The Bush administration favors opening up additional oil and natural gas resources for development on the Outer Continental Shelf (OCS) and would support an "appropriately structured revenue-sharing" plan with energy-friendly coastal states, an Interior Department official told a House committee last Wednesday.
But the administration has "serious concerns" about a House bill, sponsored by Rep. Bobby Jindal (R-LA), that seeks to accomplish both aims because of the short- and long-term costs associated with the measure, said Johnnie Burton, acting assistant secretary for Interior's Land and Minerals Management, during a House Resources Committee hearing on the bill.
The measure (HR 4761) would give states the ability to opt out of the congressional ban on oil and gas drilling off their coasts, or to opt in and extend the presidential ban on drilling off their shorelines beyond the 2012 expiration date. States also would be able to decide what type of leasing they want: oil leasing, natural gas-only leasing or both. And the bill would allow states to collect 75% of the royalties from offshore production from the edge of state waters (three miles offshore) to the 12 nautical mile mark, and 50% of royalties on production beyond that mark.
"The administration generally [has] supported this concept, stating its support for the continuation of moratoria and willingness to discuss with individual states their wish to explore the possibility of having oil and gas activity conducted on the OCS off their coast," Burton said. "The president has made it very clear that he wants the states to have a voice in that dialogue."
But the White House does have concerns about Jindal's proposal for federal-state sharing of royalties on production in existing fields. "We would be more interested in discussing new [production] areas that are not factored into [budget] projections at this time," she told House lawmakers. "I think the administration is willing to talk about revenue-sharing, but in the context of new [production] areas," Burton said.
"If we were to give up existing, projected revenue, that would be very difficult" for the federal government, she noted. Burton declined to estimate how much money the federal government could lose if it shared royalties with coastal states as dictated by the bill.
"I guess it's OK to share those revenues with a state that's onshore, but it's questionable to share [them] with a state" with offshore production, said Rep. Greg Walden (R-OR). The federal government presently shares 50% of the royalties from onshore production with states, but it parcels out a much smaller slice of the offshore royalty pie to coastal states.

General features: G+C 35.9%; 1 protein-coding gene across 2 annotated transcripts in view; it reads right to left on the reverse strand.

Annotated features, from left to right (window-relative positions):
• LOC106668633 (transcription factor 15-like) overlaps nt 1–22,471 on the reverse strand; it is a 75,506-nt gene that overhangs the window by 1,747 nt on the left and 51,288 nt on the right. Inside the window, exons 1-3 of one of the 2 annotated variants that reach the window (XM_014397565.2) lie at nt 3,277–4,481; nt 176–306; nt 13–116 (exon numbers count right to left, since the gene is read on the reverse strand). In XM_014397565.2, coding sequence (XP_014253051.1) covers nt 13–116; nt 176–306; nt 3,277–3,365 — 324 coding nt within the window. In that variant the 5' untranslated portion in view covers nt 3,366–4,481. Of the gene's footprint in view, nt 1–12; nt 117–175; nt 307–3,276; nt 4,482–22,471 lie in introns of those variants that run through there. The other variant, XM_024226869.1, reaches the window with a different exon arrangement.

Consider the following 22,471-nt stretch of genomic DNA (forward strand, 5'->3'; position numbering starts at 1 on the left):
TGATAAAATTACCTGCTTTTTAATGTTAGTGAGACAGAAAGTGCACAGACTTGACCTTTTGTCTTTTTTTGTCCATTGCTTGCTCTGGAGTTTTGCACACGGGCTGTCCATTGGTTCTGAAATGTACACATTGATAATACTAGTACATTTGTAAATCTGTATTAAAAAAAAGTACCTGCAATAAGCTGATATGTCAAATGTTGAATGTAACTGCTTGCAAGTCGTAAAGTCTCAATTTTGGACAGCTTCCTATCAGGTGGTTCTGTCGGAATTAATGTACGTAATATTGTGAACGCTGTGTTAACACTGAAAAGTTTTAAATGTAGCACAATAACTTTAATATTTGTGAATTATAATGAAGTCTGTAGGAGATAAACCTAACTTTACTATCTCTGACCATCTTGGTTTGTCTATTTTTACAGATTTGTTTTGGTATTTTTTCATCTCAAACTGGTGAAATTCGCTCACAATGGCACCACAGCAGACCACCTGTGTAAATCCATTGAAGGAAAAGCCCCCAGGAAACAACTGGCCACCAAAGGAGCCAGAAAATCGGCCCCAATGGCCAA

There "are lots of good things in this bill," but "we have serious concerns about the cost of this bill" with respect to revenue-sharing and other activities, such as buying back leases, she said.
Another problem with the bill is that it would mandate that Interior hold two lease sales in the 181 area of the eastern Gulf of Mexico in a one year period. This would give the oil and gas industry little time to prepare for the lease sales, Burton said.
In developing Interior's five-year leasing plan for 2007-2012, she noted that 70% to 75% of the comments from the public signaled support for expanding the OCS areas for oil and gas production. At the same time, Burton said the majority of comments from the energy industry were not in favor of gas-only leasing, as proposed by the Jindal bill, saying it would be too difficult to predict with certainty the amount and type of hydrocarbons located in frontier offshore areas.
Burton disagreed with critics who claim that oil and gas production is not environmentally sound. "This industry has come a long way, dare I say, since the Santa Barbara" oil spill in the late 1960s, she said. "I think the [environmental] record of this industry is one of the best in the industrial world."
But coastal states such as Florida, which fears production in the eastern Gulf would foul its beaches, have been allowed to guide a federal policy that puts much of the offshore off-limits to producers. "I wish the White House staff would get their heads out of the Florida sands." said Rep. John Peterson (R-PA), who has tried -- albeit unsuccessfully -- to push through a bill lifting the OCS moratorium to allow gas-only drilling.
If the comprehensive Jindal bill were to clear the House Resources panel and the full House, it's unlikely to have much success in the Senate. "We have a very narrow bill" in the Senate that would open more acreage in the Lease 181 area to producers, "and we can't even get that moving," said Bill Wicker, spokesman for Sen. Jeff Bingaman of New Mexico, the ranking Democrat on the Senate Energy and Natural Resources Committee.
"If it's difficult for us to get traction" on this "narrowly focused" bill, "I don't see much success with a broader bill," he told NGI. The Senate bill, sponsored by Bingaman and Senate Energy Chairman Pete Domenici (R-NM), applies solely to the Lease 181 area in the eastern Gulf, does not open any area currently under moratorium and is silent on the issue of sharing royalties. "It's about as tightly drafted, narrowly focused as a bill can get," Wicker said.
Before bringing the bill to the floor, Domenici and Bingaman are seeking the support of 60 senators to fend off an anticipated filibuster by the Florida senators. The support for the bill currently is "north of 50, but not quite 60," Wicker said.
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